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10 things you need to know today: August 5, 2015

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Harold Maass
Rick Perry didn't make the cut.
Rick Perry didn't make the cut. (AP Photo/Nati Harnik, File)
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1.

Fox News reveals line-up of first prime-time GOP debate

Fox News on Tuesday announced which 10 Republican presidential candidates would be included in the first prime-time debate of the 2016 campaign, which takes place Thursday. The top-polling candidates made the cut. They were Donald Trump, Jeb Bush, Scott Walker, Mike Huckabee, Ben Carson, Ted Cruz, Marco Rubio, Rand Paul, Chris Christie, and John Kasich. The rest of the pack — including Rick Perry, Rick Santorum, Bobby Jindal, Carly Fiorina, Lindsey Graham, George Pataki, and Jim Gilmore — will participate in a separate, earlier debate. [CNN]

2.

FBI examines security of Hillary Clinton's email system

The FBI is investigating the security of Hillary Clinton's private email server, The Washington Post reported Tuesday. Agents also have asked Clinton's lawyer, David Kendall, about the security of a thumb drive he has that holds copies of messages Clinton sent while serving as President Obama's secretary of state. The inspector general for intelligence agencies referred the issue of Clinton's use of a private email account to the Justice Department in July to determine whether sensitive material could have been compromised. [The Washington Post]

3.

Netflix offers employees a year of paid parental leave

Netflix announced Tuesday that it will give employees who are new parents up to a year of paid time off. The policy will be one of the most generous parental leave offerings in the tech industry. "Netflix's continued success hinges on us competing for and keeping the most talented individuals in their field," said Tawni Cranz, chief talent officer for the popular video streaming service. [Los Angeles Times]

4.

Sandra Bland relatives file wrongful death suit

Sandra Bland's family on Tuesday filed a wrongful death lawsuit against the Texas state trooper who arrested her in a tense July 10 traffic stop and the county jail where she was found in her cell days later. A Waller County coroner ruled that Bland, a 28-year-old African American woman, had committed suicide by strangling herself with a trash bag, but her family says she would not have killed herself in jail. "What remains constant is that she should not have been there in the first place," her sister, Sharon Cooper, said. [The Washington Post]

5.

Obama launches push to win congressional support for Iran nuclear deal

President Obama is framing the looming congressional vote on the Iran nuclear deal as the most important foreign policy decision since the authorization of the Iraq war. Obama is trying to head off critics with a Wednesday speech at American University in which he plans to say that those who backed the now-unpopular decision to invade Iraq now oppose the Iran deal. The speech comes as Obama launches a campaign to build support in Congress for the diplomatic deal. [The Associated Press, The New York Times]

6.

Double train derailment kills 24 in India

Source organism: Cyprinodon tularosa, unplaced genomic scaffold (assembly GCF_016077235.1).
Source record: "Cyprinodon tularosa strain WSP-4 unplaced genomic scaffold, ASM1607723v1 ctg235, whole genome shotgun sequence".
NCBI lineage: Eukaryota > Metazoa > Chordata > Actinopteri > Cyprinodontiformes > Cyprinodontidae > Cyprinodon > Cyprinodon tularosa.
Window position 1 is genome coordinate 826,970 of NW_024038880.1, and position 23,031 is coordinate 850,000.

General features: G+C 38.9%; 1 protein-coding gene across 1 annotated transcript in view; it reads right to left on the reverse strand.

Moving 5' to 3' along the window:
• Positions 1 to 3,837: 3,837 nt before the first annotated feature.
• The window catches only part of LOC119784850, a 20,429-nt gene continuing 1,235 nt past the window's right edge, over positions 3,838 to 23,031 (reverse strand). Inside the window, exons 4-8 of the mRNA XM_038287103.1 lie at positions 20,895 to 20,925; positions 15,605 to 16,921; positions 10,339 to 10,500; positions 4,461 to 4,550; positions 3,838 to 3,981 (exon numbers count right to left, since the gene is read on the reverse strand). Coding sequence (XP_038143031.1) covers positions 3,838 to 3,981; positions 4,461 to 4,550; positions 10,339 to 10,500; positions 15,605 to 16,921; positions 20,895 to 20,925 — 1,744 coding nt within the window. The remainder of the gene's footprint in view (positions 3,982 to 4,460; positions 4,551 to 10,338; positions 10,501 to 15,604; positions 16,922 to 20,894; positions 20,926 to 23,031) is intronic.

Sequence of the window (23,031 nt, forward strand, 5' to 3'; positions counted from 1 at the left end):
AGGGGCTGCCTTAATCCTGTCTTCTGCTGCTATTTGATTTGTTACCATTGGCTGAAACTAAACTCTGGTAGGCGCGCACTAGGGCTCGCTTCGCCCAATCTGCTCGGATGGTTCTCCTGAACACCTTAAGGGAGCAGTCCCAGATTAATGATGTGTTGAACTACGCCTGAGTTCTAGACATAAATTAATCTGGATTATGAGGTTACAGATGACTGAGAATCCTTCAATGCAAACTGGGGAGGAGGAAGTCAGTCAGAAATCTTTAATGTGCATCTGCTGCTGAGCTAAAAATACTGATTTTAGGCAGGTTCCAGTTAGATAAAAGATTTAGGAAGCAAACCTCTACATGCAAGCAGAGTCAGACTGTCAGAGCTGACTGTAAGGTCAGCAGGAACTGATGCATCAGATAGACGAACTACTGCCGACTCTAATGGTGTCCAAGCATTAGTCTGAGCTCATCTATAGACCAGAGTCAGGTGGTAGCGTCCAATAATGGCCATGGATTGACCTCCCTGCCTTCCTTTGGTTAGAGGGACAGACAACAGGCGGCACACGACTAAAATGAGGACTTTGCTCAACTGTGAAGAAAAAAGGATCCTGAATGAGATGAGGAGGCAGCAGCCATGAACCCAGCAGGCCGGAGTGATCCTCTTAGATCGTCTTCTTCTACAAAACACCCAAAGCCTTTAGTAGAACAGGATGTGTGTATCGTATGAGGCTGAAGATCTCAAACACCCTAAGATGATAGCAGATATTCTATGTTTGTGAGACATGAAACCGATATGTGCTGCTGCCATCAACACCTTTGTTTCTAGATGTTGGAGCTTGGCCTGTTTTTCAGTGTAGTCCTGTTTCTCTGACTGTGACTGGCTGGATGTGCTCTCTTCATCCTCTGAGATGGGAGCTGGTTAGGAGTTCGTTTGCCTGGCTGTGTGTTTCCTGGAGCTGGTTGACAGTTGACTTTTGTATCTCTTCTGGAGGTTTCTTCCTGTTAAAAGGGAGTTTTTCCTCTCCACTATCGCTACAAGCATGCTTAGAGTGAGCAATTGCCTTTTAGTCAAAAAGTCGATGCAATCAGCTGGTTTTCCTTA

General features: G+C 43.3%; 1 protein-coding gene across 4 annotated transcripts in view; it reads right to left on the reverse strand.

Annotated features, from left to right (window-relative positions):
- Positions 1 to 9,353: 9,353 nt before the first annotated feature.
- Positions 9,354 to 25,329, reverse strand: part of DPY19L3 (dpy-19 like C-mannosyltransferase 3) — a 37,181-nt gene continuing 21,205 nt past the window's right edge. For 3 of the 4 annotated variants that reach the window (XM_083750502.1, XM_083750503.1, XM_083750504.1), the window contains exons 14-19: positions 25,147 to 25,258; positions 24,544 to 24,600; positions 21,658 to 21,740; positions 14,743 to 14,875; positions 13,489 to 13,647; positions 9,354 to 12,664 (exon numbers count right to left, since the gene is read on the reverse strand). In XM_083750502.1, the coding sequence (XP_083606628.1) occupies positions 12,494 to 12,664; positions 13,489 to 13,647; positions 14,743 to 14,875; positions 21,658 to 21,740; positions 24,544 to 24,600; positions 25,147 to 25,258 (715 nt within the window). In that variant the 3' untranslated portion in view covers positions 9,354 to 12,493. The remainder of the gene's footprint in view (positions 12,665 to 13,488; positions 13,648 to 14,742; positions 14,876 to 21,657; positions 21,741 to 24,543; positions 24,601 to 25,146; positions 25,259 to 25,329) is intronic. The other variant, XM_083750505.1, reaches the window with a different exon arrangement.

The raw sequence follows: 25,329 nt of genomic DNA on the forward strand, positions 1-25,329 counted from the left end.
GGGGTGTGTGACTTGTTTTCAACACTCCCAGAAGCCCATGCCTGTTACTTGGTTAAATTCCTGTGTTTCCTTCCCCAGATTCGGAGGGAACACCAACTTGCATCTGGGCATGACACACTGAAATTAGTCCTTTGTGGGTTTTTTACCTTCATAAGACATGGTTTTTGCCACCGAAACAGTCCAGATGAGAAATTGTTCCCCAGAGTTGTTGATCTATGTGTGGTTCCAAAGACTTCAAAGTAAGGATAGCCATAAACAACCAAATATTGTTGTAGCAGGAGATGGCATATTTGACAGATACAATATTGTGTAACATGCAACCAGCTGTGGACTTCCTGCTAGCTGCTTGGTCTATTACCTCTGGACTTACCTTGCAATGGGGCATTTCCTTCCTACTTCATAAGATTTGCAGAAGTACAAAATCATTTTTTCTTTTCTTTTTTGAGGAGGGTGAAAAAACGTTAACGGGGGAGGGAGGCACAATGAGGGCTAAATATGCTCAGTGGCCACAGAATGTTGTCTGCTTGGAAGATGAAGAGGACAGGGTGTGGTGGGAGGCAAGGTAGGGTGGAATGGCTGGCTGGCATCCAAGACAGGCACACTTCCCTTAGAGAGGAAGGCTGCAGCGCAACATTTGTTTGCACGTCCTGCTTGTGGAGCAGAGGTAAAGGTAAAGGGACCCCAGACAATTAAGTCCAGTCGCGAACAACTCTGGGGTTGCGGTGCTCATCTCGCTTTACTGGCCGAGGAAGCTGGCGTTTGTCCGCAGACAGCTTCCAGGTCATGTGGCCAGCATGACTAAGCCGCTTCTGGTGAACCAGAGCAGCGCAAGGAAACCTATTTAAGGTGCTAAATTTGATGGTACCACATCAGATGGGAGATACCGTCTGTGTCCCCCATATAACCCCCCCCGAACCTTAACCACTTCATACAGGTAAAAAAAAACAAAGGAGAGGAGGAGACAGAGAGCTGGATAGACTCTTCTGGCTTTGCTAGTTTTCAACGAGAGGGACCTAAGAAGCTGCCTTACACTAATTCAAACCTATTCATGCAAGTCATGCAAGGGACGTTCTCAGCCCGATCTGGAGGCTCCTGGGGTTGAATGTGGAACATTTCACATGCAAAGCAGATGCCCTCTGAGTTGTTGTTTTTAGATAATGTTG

At least 24 people were killed Tuesday when two passenger trains derailed in central India as they crossed a flooded bridge. The Kamayani Express was crossing the bridge over the rain-swollen Machak River headed for Mumbai, and the Janata Express was traveling in the opposite direction shortly after a flash-flood hit, washing away base material supporting the tracks. More than 300 people were rescued after the two trains came to rest nearly side by side. [The Associated Press, The Indian Express]

7.

Jeb Bush backtracks after remark suggesting U.S. might spend too much on women's health

GOP presidential candidate Jeb Bush was forced to play defense Tuesday after saying in an interview that the federal government might have overfunded women's health care. "I'm not sure we need half a billion dollars for women's health issues," the former Florida governor said while answering a question about defunding Planned Parenthood. Democrat Hillary Clinton's campaign tweeted that Bush was "absolutely, unequivocally wrong." Bush promptly said he had misspoken. [The New York Times]

8.

Doctor's lawyer says he was not in Zimbabwe on date of alleged illegal hunt

Dr. Jan Seski, the second American recently accused of illegally killing a lion in Zimbabwe, was not in the African nation in April when the alleged hunt occurred, a lawyer for the Pittsburgh-area oncologist said Tuesday. Attorney Greg Linsin said Seski did participate in a "lawfully permitted hunt" in July, the same month when Minnesota dentist Walter Palmer was accused of killing a protected lion named Cecil. Zimbabwe's government is seeking Palmer's extradition. [CNN]

9.

New York moves to counter deadly Legionnaires' disease outbreak

New York City Mayor Bill de Blasio mandated citywide inspections of water-cooling towers after an historic outbreak of Legionnaires' disease was traced to bacteria in five South Bronx towers. De Blasio also vowed to propose regulations to prevent future outbreaks. Since July 10, 86 people have fallen ill with Legionnaires' disease, a severe form of pneumonia that is contracted by breathing infected air. Seven of those stricken have died. [Reuters]

10.

Champion free diver missing after recreational dive

Natalia Molchanova, who is widely considered to be the world's greatest free diver, is missing and feared dead after failing to resurface from a recreational dive in about 115 feet of water near the Spanish island of Ibiza. Molchanova's son, Alexey, said Tuesday that after two days of intensive searching, he did not expect her to be found alive. Underwater robots have scanned a 500-mile radius. Molchanova, 53, is a 23-time world free-diving champion, and holds 41 world records. [The New York Times]